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COBIT 5 and Independent IT Services Suppliers

Author: Vincent Pearce, CGEIT, ITIL, priSM
Date Published: 8, September 2015

I focus on delivering IT managed service outsource transitions and implementations, working with organisations that are outsourcing IT services or transitioning between suppliers. As an IT managed service specialist, I have extensive experience with ITIL; however, when bearing in mind the end-to-end requirements to be considered and addressed, ITIL may be excellent for core infrastructure services and operational management, but it leaves gaps when developing a comprehensive IT managed service linking a supplier’s service, retained IT responsibilities and business need.

COBIT provides users with a reference point for considering the impact and requirements needed to build and implement a working IT solution. Additionally, most IT service providers have based their service solution around the ITIL model, which mirrors their service capability and areas of responsibility. This results in gaps between the service provided and the needs and expectations of the business in achieving a functioning, managed end-to-end service.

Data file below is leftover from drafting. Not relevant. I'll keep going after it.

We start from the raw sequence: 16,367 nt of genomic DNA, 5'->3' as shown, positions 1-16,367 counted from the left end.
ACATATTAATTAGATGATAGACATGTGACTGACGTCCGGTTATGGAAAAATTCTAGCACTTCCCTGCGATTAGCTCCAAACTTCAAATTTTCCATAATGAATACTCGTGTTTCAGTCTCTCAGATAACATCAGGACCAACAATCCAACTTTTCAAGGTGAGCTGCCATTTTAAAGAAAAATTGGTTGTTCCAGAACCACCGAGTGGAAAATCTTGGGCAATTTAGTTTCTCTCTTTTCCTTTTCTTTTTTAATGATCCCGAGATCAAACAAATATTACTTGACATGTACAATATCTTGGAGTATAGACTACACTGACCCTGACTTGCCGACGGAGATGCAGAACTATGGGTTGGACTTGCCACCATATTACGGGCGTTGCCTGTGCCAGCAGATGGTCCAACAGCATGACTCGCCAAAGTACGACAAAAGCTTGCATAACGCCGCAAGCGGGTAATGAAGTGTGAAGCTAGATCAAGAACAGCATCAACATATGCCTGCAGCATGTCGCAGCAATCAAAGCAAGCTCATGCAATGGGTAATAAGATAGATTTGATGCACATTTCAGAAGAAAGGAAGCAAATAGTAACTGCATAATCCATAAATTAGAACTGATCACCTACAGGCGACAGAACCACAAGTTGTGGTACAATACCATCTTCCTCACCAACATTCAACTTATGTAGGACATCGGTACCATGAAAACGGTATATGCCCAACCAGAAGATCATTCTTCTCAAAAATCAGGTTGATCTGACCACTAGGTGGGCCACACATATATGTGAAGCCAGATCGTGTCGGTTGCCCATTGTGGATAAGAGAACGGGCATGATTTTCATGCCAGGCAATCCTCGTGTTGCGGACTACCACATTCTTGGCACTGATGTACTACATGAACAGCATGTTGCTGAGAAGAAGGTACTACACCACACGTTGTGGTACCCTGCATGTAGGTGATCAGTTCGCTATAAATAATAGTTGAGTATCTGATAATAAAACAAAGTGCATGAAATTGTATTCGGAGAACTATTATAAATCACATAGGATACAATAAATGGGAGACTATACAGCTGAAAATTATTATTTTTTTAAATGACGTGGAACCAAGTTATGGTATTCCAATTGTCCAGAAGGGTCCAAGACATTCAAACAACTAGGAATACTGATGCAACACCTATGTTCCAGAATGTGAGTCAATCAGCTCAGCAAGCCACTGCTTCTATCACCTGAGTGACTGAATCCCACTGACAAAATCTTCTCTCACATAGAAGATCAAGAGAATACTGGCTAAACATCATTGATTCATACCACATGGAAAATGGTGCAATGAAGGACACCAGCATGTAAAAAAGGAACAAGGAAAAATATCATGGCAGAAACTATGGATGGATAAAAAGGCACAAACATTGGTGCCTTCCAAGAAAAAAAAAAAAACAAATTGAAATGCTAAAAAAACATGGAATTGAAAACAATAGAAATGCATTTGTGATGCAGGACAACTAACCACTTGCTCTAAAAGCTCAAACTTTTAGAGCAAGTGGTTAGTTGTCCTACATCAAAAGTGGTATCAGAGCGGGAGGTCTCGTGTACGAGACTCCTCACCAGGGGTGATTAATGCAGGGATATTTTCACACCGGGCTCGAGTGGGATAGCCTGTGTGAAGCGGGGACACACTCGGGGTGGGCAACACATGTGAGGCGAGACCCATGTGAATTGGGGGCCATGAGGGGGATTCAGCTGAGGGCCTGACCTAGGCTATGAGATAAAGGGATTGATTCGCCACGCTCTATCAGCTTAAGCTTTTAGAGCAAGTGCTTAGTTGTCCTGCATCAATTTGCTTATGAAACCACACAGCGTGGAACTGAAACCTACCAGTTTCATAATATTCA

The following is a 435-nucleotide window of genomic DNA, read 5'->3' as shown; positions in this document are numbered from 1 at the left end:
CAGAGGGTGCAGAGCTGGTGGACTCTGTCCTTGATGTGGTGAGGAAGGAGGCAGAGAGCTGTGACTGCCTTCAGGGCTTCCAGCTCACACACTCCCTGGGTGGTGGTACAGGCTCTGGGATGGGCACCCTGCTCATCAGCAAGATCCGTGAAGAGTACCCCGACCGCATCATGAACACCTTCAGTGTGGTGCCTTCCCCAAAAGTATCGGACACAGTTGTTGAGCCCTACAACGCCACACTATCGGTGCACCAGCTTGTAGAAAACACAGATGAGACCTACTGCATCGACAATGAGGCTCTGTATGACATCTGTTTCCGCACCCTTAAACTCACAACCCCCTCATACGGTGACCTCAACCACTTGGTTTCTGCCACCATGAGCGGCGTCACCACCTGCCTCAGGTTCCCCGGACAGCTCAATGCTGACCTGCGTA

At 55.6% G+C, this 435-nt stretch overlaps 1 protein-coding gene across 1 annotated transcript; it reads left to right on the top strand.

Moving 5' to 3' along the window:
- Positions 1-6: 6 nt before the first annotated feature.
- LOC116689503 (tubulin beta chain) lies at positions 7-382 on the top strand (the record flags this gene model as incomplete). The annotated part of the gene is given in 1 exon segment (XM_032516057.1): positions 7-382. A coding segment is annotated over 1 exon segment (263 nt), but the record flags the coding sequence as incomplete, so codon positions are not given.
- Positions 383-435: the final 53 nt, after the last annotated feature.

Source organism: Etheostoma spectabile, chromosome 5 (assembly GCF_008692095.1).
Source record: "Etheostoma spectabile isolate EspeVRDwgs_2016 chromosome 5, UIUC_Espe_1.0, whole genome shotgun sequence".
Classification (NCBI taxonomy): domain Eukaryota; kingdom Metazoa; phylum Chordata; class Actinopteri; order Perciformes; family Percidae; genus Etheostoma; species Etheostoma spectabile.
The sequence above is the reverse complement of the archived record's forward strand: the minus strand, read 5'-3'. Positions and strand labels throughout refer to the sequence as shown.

I have had to become my own COBIT champion, as the IT services industry’s focus is still currently very ITIL-aligned. Currently, in the areas of IT managed service I deal with, COBIT is seen as supporting a business view or a tool for auditors or security professionals. Unfortunately, COBIT does not have any real impact today within the IT services provider environment.

COBIT provides users with a reference point for considering the impact and requirements needed to build and implement a working IT solution.